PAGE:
Accounting & Tax

Losses From Terrorism Not ‘Extraordinary,’ Concludes FASB

Standards board says it's impossible to capture costs from attacks in a single line item.
Stephen TaubOctober 1, 2001

A big reversal from the Financial Accounting Standards Board.

FASB’s Emerging Issues Task Force has ruled that the September 11 terrorist attacks were not an “extraordinary” event…at least from an accounting standpoint.

This means that companies will not be able to break out as a separate line-item costs stemming from the attacks and classify them as an “extraordinary item” in their financial statements. Rather, these expenses will be considered part of normal business operations and lumped with all other costs.

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The ruling, which was published on the FASB Website, is effective immediately . “The task force understood this was an extraordinary event in the English-language sense of the word,” Chairman Tim Lucas told the Wall Street Journal. “But in the final analysis, we decided it wasn’t going to improve the financial-reporting system to show it” as an extraordinary item standing separate from continuing operations.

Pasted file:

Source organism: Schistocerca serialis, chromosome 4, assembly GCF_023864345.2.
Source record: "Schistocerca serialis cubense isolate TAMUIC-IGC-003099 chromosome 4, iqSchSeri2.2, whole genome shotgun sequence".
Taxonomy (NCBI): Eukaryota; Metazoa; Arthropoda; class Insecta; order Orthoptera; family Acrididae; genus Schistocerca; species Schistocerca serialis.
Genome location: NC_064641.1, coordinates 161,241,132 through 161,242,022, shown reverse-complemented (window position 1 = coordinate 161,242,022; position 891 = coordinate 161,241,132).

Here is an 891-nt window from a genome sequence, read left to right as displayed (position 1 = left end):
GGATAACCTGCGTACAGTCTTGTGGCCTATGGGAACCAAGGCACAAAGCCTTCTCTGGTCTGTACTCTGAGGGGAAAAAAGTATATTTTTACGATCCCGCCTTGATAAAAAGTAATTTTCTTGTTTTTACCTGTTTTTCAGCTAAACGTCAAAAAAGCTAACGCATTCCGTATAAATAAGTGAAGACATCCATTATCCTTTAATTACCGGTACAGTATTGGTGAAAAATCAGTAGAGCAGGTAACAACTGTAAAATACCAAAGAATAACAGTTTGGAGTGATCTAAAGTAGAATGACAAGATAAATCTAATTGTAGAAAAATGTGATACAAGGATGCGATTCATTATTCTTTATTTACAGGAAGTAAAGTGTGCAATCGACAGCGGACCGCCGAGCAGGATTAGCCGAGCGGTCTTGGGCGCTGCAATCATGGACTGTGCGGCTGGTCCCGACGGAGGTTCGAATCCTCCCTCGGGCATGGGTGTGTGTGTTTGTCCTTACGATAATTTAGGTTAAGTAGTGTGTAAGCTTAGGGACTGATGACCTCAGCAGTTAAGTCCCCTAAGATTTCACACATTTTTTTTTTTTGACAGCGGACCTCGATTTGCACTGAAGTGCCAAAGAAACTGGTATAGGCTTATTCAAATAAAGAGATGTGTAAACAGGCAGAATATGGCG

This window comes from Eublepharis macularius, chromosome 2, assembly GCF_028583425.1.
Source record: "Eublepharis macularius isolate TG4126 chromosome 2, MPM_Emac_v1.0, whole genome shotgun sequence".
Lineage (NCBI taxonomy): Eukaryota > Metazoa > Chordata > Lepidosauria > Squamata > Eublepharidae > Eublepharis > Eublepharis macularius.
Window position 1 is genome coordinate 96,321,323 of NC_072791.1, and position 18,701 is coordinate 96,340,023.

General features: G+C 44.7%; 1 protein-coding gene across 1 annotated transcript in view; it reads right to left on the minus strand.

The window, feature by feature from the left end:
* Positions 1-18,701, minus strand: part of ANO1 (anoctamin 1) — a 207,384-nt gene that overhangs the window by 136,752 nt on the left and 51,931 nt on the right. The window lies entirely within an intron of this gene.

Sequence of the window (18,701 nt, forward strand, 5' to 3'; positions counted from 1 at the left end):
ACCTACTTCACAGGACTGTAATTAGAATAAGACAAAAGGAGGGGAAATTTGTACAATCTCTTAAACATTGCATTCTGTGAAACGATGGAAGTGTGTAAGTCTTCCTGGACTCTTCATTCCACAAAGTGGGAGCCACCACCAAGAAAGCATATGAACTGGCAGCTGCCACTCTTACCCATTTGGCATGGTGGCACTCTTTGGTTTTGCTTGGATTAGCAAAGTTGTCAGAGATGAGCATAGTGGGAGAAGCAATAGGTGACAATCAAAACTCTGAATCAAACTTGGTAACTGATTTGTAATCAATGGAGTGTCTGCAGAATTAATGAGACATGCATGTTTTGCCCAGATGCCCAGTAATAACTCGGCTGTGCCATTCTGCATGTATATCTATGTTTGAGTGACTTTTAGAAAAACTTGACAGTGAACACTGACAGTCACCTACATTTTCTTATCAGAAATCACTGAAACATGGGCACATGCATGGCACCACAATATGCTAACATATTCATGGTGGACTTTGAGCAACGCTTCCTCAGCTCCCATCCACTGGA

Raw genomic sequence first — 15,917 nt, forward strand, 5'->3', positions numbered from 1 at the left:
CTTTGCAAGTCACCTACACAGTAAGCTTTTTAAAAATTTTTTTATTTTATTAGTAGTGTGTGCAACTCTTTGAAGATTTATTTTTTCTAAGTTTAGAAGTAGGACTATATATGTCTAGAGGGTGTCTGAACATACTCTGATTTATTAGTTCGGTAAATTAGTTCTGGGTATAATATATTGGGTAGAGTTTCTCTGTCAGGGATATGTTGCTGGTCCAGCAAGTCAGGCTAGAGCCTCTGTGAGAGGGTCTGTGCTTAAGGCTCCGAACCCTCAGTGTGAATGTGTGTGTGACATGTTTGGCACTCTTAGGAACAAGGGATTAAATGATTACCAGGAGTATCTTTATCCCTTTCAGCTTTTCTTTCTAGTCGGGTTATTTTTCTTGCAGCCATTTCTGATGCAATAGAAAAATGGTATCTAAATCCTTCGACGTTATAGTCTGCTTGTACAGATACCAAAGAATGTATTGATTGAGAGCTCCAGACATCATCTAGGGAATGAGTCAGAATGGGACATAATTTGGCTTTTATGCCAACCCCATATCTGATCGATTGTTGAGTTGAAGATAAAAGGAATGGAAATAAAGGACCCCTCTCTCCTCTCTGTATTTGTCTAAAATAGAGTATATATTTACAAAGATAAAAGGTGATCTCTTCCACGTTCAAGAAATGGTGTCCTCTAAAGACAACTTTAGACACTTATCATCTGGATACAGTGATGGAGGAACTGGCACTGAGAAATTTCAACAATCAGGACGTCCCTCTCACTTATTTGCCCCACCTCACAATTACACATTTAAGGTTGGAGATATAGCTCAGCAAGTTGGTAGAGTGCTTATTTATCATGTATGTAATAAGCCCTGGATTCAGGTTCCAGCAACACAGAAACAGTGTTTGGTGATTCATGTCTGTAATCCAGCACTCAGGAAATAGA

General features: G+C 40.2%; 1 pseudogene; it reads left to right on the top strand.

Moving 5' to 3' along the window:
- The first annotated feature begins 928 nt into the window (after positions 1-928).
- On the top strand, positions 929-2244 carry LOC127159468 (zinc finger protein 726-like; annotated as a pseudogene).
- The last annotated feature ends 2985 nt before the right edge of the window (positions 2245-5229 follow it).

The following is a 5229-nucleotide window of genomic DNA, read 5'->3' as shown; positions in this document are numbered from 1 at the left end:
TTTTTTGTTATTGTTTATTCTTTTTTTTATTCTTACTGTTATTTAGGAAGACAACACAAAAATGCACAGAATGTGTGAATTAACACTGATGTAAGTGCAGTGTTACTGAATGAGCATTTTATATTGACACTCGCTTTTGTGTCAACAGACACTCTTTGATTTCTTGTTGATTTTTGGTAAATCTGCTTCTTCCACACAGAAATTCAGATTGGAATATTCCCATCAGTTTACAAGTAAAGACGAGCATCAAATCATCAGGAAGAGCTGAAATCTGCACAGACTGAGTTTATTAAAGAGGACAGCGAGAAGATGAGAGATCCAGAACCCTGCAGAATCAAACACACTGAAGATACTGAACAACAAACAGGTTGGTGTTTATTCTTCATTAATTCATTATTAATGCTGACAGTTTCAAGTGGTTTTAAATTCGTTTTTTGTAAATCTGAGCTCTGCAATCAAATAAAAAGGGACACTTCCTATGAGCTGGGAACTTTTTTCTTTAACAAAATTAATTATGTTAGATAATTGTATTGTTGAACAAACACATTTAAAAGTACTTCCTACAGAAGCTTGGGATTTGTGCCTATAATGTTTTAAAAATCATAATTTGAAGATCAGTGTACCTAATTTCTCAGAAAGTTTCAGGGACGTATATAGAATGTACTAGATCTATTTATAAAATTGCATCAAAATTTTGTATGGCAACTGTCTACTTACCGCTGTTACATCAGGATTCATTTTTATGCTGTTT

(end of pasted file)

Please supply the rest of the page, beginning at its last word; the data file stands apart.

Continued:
The ruling came as something of a surprise, given that last week the FASB task force had reached the exact opposite conclusion — and had actually issued guidelines for how companies can account for the disaster as an extraordinary item. reported on that prelimary task force issue last Thursday.

But on Friday, FASB reversed course. The reason? According to the organization’s Web site, ”While the events of September 11 were certainly extraordinary, the financial reporting treatment that uses that label would not be an effective way to communicate the financial effects of those events and should not be used in this case.” The statement goes on to say that ”…the economic effects of the events were so extensive and pervasive that it would be impossible to capture them in any one financial statement line item.

The upshot of the ruling: Many companies can take advantage by attributing earnings shortfalls to the terrorist attacks without having to quantify them when they report their results for the period.